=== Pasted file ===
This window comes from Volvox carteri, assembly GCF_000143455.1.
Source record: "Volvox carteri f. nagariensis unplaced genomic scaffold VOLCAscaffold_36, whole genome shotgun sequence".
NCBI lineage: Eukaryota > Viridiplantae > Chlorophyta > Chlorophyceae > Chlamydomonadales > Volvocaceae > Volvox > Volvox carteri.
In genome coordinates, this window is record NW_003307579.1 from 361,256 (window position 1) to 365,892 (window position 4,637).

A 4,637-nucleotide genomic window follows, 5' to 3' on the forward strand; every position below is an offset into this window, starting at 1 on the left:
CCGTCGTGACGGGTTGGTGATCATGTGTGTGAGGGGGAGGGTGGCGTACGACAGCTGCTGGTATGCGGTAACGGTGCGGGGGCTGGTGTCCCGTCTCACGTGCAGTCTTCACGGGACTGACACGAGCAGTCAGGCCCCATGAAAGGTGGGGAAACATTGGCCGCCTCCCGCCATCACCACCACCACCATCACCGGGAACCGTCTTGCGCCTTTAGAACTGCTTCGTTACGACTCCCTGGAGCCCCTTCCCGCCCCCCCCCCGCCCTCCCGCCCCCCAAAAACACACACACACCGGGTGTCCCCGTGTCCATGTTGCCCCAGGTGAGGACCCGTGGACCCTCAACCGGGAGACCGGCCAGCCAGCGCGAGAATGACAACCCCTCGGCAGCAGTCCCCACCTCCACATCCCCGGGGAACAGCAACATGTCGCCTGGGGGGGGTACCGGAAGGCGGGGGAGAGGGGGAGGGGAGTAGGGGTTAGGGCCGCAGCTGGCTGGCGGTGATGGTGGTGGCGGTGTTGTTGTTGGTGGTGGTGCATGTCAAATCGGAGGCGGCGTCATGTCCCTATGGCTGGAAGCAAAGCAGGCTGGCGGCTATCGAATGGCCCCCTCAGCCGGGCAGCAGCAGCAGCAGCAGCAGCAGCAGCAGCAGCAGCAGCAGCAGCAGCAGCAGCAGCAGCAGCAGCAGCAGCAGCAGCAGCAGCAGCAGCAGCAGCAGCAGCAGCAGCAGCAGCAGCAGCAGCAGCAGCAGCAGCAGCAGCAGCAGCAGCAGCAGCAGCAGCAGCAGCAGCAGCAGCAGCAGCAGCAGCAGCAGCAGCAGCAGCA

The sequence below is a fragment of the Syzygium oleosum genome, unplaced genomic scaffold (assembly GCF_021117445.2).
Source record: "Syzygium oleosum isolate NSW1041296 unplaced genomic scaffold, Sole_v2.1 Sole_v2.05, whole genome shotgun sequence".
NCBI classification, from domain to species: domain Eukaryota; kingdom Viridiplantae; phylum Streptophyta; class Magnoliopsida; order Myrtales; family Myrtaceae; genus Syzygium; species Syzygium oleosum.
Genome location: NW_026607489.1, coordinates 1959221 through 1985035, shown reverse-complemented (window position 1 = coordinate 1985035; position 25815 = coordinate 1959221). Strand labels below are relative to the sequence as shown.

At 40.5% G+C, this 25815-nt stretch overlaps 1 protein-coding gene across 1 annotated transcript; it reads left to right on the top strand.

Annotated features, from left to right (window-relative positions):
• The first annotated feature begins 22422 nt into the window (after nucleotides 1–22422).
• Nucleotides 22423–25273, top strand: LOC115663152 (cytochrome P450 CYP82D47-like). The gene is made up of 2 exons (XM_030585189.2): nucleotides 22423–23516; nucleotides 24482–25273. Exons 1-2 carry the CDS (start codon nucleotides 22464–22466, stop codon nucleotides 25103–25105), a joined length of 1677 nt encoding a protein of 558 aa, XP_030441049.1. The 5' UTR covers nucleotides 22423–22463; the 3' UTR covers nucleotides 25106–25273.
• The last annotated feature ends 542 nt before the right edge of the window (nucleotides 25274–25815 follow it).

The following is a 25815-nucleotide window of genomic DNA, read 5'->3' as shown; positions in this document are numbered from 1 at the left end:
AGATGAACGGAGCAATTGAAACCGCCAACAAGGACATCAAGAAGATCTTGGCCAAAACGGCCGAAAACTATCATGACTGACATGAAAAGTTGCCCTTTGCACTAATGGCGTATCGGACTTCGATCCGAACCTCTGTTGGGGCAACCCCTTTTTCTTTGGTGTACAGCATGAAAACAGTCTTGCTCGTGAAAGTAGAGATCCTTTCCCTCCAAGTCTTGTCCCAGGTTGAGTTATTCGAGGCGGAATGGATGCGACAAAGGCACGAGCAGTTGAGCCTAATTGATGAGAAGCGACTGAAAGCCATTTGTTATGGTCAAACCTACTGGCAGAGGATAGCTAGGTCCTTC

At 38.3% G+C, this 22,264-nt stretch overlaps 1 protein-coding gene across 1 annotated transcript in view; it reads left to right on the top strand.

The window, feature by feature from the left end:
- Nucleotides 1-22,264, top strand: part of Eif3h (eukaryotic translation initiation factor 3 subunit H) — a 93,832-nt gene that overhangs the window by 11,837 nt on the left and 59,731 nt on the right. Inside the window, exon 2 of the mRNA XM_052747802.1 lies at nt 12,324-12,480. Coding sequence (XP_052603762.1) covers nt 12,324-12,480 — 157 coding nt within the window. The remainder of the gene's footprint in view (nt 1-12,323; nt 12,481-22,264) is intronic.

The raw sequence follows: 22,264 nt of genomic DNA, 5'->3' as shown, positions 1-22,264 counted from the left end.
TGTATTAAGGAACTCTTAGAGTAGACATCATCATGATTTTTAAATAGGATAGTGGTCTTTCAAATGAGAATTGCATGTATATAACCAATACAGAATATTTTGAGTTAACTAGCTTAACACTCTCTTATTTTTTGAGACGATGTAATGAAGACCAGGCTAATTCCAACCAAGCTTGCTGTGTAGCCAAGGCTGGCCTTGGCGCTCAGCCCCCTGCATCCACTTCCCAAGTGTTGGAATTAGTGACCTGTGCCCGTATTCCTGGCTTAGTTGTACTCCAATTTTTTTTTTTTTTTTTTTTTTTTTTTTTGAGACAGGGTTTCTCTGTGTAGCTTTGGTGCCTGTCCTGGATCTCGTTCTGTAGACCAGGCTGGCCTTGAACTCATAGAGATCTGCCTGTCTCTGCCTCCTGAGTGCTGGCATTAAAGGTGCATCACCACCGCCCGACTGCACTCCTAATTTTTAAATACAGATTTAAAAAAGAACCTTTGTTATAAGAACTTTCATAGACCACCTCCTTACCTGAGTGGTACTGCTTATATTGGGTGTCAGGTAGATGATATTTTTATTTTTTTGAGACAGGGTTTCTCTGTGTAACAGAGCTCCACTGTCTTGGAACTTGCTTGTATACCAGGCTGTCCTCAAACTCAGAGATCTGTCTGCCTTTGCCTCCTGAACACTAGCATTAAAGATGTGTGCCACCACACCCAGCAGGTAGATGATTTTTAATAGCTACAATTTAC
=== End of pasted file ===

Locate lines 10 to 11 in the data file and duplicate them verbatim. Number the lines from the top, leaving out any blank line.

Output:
Genome location: NW_026607489.1, coordinates 1959221 through 1985035, shown reverse-complemented (window position 1 = coordinate 1985035; position 25815 = coordinate 1959221). Strand labels below are relative to the sequence as shown.

At 40.5% G+C, this 25815-nt stretch overlaps 1 protein-coding gene across 1 annotated transcript; it reads left to right on the top strand.